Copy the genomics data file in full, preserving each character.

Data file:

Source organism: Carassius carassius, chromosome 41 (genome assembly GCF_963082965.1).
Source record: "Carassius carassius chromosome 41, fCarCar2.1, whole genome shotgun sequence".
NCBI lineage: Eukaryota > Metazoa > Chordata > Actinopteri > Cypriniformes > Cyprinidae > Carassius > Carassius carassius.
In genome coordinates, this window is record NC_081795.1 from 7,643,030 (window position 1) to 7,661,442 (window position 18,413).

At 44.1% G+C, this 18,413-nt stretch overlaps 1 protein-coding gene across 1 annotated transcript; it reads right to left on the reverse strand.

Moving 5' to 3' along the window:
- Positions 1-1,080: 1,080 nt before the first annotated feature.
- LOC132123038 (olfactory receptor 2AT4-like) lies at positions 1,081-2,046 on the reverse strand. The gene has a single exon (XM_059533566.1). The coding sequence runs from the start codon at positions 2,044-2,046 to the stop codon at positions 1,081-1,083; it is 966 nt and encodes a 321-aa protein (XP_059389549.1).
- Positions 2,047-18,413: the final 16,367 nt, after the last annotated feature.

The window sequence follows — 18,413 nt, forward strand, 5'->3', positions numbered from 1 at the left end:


Source organism: Carassius carassius, chromosome 41 (genome assembly GCF_963082965.1).
Source record: "Carassius carassius chromosome 41, fCarCar2.1, whole genome shotgun sequence".
NCBI lineage: Eukaryota > Metazoa > Chordata > Actinopteri > Cypriniformes > Cyprinidae > Carassius > Carassius carassius.
In genome coordinates, this window is record NC_081795.1 from 7,643,030 (window position 1) to 7,661,442 (window position 18,413).

At 44.1% G+C, this 18,413-nt stretch overlaps 1 protein-coding gene across 1 annotated transcript; it reads right to left on the reverse strand.

Moving 5' to 3' along the window:
- Positions 1-1,080: 1,080 nt before the first annotated feature.
- LOC132123038 (olfactory receptor 2AT4-like) lies at positions 1,081-2,046 on the reverse strand. The gene has a single exon (XM_059533566.1). The coding sequence runs from the start codon at positions 2,044-2,046 to the stop codon at positions 1,081-1,083; it is 966 nt and encodes a 321-aa protein (XP_059389549.1).
- Positions 2,047-18,413: the final 16,367 nt, after the last annotated feature.

The window sequence follows — 18,413 nt, forward strand, 5'->3', positions numbered from 1 at the left end: